This article is part of #ServerlessSeptember. You’ll find other helpful articles, detailed tutorials, and videos in this all-things-Serverless content collection. New articles from community members and cloud advocates are published every week from Monday to Thursday through September.
Find out more about how Microsoft Azure enables your Serverless functions at https://docs.microsoft.com/azure/azure-functions/
The ability to handle data to take certain actions and offer services is paramount in our present reality in the computing world.
Over the years, companies have been developing applications and deploying them on servers -on-premises. What this means is that companies will have to figure out how many servers, storage, and database power they need ahead of time, and deploying all of the hardware and software it takes to run the application. Suppose you didn’t want to deal with all of that and were looking for a new model that handled the entire underlying infrastructure deployment for you, serverless is the answer.
Serverless computing is embraced slowly but surely getting the attention of web developers. This type of programming is completely changing the way applications are constructed, distributed, and run. You can build and use apps without thinking about servers.
What is Serverless Computing?
Serverless is simply a model where Cloud providers help in running and managing your server, thus, enabling you to focus on the important part of your application.
“Serverless computing is a cloud computing execution model in which the cloud provider runs the server, and dynamically manages the allocation of machine resources. Pricing is based on the actual amount of resources consumed by an application, rather than on pre-purchased units of capacity. It can be a form of utility computing” (Wikipedia).
As you can see here, despite its name, the servers still exist. The model doesn’t remove servers; the software only exists in the public cloud.
You can build them for almost any type of backend service or application. What it does is that it eliminates some tasks such as maintenance of operating system, capacity and cluster provisioning, and patching.
There are two types of serverless architecture:
- Backend as a Service (BaaS)
- Function as a Service (FaaS)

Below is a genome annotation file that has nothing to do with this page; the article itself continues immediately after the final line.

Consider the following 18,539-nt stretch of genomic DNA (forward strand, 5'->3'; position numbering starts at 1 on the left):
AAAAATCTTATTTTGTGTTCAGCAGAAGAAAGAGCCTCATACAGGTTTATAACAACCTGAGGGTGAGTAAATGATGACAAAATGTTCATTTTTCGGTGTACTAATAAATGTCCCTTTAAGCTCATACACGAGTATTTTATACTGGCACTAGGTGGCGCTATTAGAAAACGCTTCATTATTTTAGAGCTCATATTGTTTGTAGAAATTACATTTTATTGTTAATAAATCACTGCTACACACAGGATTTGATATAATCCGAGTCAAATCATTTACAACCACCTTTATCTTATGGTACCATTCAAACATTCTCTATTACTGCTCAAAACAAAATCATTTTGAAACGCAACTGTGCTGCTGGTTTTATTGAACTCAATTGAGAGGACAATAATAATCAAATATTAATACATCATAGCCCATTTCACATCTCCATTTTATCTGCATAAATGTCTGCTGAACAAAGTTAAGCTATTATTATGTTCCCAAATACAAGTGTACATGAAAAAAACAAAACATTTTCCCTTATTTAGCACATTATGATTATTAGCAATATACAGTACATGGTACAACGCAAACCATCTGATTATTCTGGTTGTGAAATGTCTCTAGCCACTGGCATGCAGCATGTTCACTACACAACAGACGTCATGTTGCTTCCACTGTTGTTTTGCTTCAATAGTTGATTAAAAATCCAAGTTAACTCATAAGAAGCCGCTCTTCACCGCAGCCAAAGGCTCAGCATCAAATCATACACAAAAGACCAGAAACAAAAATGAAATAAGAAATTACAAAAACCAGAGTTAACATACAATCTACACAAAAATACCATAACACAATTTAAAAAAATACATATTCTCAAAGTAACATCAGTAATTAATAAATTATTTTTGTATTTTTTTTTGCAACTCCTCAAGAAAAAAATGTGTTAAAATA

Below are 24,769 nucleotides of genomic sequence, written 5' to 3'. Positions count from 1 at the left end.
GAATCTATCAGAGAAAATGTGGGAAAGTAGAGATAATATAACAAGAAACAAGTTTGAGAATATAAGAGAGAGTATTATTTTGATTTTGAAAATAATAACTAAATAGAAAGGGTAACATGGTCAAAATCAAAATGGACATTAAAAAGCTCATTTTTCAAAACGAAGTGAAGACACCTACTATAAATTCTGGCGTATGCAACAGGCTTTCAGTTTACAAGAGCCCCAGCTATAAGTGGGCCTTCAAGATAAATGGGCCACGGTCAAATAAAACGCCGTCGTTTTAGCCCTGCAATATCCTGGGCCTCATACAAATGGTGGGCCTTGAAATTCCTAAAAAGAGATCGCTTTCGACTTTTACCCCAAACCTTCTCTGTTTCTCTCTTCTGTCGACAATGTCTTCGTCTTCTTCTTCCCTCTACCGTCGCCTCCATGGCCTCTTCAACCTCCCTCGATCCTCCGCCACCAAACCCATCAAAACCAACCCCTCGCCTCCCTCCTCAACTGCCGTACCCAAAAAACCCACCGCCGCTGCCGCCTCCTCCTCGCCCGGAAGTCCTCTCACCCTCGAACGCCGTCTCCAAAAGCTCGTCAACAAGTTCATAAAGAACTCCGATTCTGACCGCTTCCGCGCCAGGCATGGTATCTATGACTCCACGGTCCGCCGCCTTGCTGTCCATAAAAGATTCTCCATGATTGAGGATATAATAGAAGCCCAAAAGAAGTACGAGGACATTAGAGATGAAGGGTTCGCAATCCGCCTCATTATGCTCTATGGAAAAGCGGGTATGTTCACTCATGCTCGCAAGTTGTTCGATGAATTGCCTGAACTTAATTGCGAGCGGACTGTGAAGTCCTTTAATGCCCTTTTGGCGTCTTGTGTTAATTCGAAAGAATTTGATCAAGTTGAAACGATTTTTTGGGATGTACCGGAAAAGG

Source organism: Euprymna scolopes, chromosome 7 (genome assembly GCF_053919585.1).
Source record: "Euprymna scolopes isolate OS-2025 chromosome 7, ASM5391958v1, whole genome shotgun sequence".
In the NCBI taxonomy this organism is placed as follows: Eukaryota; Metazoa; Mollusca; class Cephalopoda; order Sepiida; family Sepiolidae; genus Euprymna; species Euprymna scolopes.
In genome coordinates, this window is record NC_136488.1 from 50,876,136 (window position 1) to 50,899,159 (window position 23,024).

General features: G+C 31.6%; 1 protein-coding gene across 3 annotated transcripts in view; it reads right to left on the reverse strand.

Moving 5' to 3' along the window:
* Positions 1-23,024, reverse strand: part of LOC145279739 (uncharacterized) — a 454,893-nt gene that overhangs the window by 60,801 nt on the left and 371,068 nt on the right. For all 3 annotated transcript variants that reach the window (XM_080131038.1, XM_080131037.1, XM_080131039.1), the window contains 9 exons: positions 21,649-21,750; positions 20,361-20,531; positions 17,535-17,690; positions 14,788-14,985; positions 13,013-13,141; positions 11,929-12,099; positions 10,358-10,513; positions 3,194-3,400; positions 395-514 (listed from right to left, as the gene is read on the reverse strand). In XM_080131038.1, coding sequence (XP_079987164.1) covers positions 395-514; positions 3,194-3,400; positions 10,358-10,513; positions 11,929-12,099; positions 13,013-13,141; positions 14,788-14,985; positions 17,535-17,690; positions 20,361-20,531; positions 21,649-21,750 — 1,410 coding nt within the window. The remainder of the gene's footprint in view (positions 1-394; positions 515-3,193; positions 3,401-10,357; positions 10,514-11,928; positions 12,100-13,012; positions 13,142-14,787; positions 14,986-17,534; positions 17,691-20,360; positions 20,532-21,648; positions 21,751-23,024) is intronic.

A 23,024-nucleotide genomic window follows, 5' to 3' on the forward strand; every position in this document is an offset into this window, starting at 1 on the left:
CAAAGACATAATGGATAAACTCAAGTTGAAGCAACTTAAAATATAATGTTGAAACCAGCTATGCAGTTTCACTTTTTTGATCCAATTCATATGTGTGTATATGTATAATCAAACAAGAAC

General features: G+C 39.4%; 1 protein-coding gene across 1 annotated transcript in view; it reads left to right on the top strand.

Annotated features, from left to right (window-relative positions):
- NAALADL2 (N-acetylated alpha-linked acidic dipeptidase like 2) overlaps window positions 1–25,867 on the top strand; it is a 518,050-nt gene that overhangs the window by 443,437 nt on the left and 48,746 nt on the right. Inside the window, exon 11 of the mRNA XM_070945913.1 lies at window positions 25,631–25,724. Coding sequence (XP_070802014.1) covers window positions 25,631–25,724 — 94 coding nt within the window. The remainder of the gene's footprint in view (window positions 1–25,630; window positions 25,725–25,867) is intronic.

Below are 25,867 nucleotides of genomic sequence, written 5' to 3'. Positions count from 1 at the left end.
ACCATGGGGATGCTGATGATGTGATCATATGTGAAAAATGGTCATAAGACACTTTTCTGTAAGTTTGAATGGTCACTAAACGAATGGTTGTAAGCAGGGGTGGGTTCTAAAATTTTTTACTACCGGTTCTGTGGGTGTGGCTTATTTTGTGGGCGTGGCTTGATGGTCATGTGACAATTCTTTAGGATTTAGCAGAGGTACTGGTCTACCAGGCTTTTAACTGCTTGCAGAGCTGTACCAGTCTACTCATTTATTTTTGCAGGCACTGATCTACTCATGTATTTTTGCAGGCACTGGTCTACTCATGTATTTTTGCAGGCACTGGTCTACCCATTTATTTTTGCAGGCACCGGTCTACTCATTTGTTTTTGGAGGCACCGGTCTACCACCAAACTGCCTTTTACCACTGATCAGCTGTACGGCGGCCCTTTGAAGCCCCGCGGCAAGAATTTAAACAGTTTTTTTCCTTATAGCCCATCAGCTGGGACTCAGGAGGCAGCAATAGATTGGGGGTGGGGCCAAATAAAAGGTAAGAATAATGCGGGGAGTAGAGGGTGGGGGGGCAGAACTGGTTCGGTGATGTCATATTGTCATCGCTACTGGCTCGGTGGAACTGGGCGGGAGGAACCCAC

Serverless has different names according to each public cloud provider. Of course, when it comes to serverless offerings, there are “Big Three” which rule the market:
- In Amazon Web Service (AWS), it is known as Lambda
- In Google Cloud, it is known as Cloud Functions
- In Microsoft Azure, it is known as Azure Function
Let’s look at Backend-as-a-Service (BaaS) in details
Similar to FaaS, Backend-as-a-Service (or BaaS) is a type of serverless technology. Some will contend that BaaS takes it a step further as a NoOps offering. NoOps essentially refers to infrastructure that has been automated to the point that in-house developers have no hand in its operation.
Either way here is an easy way to look at BaaS: imagine your organization is developing a mobile app to connect employees to important information on the go. You might develop the basic application framework in-house, and outsource the functionality. This includes backend processes like access to cloud storage, syncing, and social collaboration.
An organization’s ability to offer backend services that link a mobile application to the cloud is referred to as BaaS.
Now, Function-as-a-Service (FaaS)
In the realm of pre-packaged services, Function-as-a-Service is also sometimes known as Framework-as-a-Service or FaaS, falls in between Software-as-a-Service and Platform-as-a-Service.
Think of FaaS as a ready-to-implement framework that can be easily directed to the needs of an organization. For further clarification, SaaS is ready to use out of the box while FaaS is not. However, FaaS does not require the resources to implement that you would need if you were using PaaS.
FaaS can be delivered in customizable templates, for instance, by industry vertical. FaaS uses containers to prime for the rapid deployment of applications on all platforms. For instance, developers can stack containers for scalability or write one container for iOS development and another for desktop applications. Consumers purchase FaaS from third-party vendors who handle server management. They are then charged for actual runtimes instead of pre-allocated units.
Benefits of Serverless Computing
So, how important is Serverless to businesses and people in general?
The benefits/advantages of Serverless cannot be overlooked as it allows organizations and individuals to do less on-premises cron jobs thereby increasing efficiency and scalability.
- The first and foremost advantage is of not needing any hardware or physical space. When you do not need any infrastructure, you save more money (Capital Expenditure; CAPEX)
- Scalability at its peak – You can scale up or down your server space as per your requirements.
- High availability is another factor that makes having your server in the cloud an ideal solution.